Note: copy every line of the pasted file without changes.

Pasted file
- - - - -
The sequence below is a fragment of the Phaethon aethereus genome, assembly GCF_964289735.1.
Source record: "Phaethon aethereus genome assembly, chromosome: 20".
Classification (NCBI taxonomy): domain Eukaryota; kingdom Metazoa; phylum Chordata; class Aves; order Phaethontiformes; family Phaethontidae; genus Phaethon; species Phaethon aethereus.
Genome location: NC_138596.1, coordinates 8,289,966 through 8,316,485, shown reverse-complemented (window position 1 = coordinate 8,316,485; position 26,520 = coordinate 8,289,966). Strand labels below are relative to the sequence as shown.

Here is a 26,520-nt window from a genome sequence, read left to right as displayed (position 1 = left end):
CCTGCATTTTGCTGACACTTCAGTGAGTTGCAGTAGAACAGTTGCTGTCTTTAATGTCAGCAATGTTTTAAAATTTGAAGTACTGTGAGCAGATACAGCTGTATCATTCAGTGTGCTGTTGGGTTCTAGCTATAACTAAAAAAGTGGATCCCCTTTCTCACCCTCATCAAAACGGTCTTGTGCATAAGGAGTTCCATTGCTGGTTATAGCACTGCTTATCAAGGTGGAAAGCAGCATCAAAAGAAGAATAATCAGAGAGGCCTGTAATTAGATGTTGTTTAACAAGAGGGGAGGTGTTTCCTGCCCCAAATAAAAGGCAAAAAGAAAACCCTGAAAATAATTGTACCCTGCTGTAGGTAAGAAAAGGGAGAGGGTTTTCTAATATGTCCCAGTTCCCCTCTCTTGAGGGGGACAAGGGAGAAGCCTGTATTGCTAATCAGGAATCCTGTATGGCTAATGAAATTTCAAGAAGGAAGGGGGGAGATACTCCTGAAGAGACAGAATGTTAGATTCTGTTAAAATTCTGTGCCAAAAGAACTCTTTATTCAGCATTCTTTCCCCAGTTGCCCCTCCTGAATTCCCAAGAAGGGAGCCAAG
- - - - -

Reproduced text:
The sequence below is a fragment of the Phaethon aethereus genome, assembly GCF_964289735.1.
Source record: "Phaethon aethereus genome assembly, chromosome: 20".
Classification (NCBI taxonomy): domain Eukaryota; kingdom Metazoa; phylum Chordata; class Aves; order Phaethontiformes; family Phaethontidae; genus Phaethon; species Phaethon aethereus.
Genome location: NC_138596.1, coordinates 8,289,966 through 8,316,485, shown reverse-complemented (window position 1 = coordinate 8,316,485; position 26,520 = coordinate 8,289,966). Strand labels below are relative to the sequence as shown.

Here is a 26,520-nt window from a genome sequence, read left to right as displayed (position 1 = left end):
CCTGCATTTTGCTGACACTTCAGTGAGTTGCAGTAGAACAGTTGCTGTCTTTAATGTCAGCAATGTTTTAAAATTTGAAGTACTGTGAGCAGATACAGCTGTATCATTCAGTGTGCTGTTGGGTTCTAGCTATAACTAAAAAAGTGGATCCCCTTTCTCACCCTCATCAAAACGGTCTTGTGCATAAGGAGTTCCATTGCTGGTTATAGCACTGCTTATCAAGGTGGAAAGCAGCATCAAAAGAAGAATAATCAGAGAGGCCTGTAATTAGATGTTGTTTAACAAGAGGGGAGGTGTTTCCTGCCCCAAATAAAAGGCAAAAAGAAAACCCTGAAAATAATTGTACCCTGCTGTAGGTAAGAAAAGGGAGAGGGTTTTCTAATATGTCCCAGTTCCCCTCTCTTGAGGGGGACAAGGGAGAAGCCTGTATTGCTAATCAGGAATCCTGTATGGCTAATGAAATTTCAAGAAGGAAGGGGGGAGATACTCCTGAAGAGACAGAATGTTAGATTCTGTTAAAATTCTGTGCCAAAAGAACTCTTTATTCAGCATTCTTTCCCCAGTTGCCCCTCCTGAATTCCCAAGAAGGGAGCCAAG